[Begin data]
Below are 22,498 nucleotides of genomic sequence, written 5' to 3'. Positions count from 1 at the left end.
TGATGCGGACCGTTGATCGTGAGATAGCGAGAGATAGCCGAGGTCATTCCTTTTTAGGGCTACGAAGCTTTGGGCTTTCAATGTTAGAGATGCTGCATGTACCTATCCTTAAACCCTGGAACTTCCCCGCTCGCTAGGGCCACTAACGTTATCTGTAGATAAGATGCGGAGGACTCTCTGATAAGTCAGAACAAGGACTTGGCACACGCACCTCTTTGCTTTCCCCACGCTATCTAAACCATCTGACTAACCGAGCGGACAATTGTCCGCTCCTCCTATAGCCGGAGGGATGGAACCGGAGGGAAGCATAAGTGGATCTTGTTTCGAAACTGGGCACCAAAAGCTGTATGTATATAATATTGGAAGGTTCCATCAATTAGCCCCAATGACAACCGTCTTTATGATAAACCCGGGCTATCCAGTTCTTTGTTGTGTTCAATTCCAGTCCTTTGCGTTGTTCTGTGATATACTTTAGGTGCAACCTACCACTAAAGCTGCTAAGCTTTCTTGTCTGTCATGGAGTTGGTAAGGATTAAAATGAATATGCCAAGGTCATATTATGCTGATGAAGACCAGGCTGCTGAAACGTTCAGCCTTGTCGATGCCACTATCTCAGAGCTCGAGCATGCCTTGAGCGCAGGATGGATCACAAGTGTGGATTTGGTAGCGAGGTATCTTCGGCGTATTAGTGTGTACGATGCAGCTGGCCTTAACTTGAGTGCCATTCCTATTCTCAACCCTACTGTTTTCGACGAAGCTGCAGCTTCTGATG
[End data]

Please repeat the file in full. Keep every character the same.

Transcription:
Below are 22,498 nucleotides of genomic sequence, written 5' to 3'. Positions count from 1 at the left end.
TGATGCGGACCGTTGATCGTGAGATAGCGAGAGATAGCCGAGGTCATTCCTTTTTAGGGCTACGAAGCTTTGGGCTTTCAATGTTAGAGATGCTGCATGTACCTATCCTTAAACCCTGGAACTTCCCCGCTCGCTAGGGCCACTAACGTTATCTGTAGATAAGATGCGGAGGACTCTCTGATAAGTCAGAACAAGGACTTGGCACACGCACCTCTTTGCTTTCCCCACGCTATCTAAACCATCTGACTAACCGAGCGGACAATTGTCCGCTCCTCCTATAGCCGGAGGGATGGAACCGGAGGGAAGCATAAGTGGATCTTGTTTCGAAACTGGGCACCAAAAGCTGTATGTATATAATATTGGAAGGTTCCATCAATTAGCCCCAATGACAACCGTCTTTATGATAAACCCGGGCTATCCAGTTCTTTGTTGTGTTCAATTCCAGTCCTTTGCGTTGTTCTGTGATATACTTTAGGTGCAACCTACCACTAAAGCTGCTAAGCTTTCTTGTCTGTCATGGAGTTGGTAAGGATTAAAATGAATATGCCAAGGTCATATTATGCTGATGAAGACCAGGCTGCTGAAACGTTCAGCCTTGTCGATGCCACTATCTCAGAGCTCGAGCATGCCTTGAGCGCAGGATGGATCACAAGTGTGGATTTGGTAGCGAGGTATCTTCGGCGTATTAGTGTGTACGATGCAGCTGGCCTTAACTTGAGTGCCATTCCTATTCTCAACCCTACTGTTTTCGACGAAGCTGCAGCTTCTGATG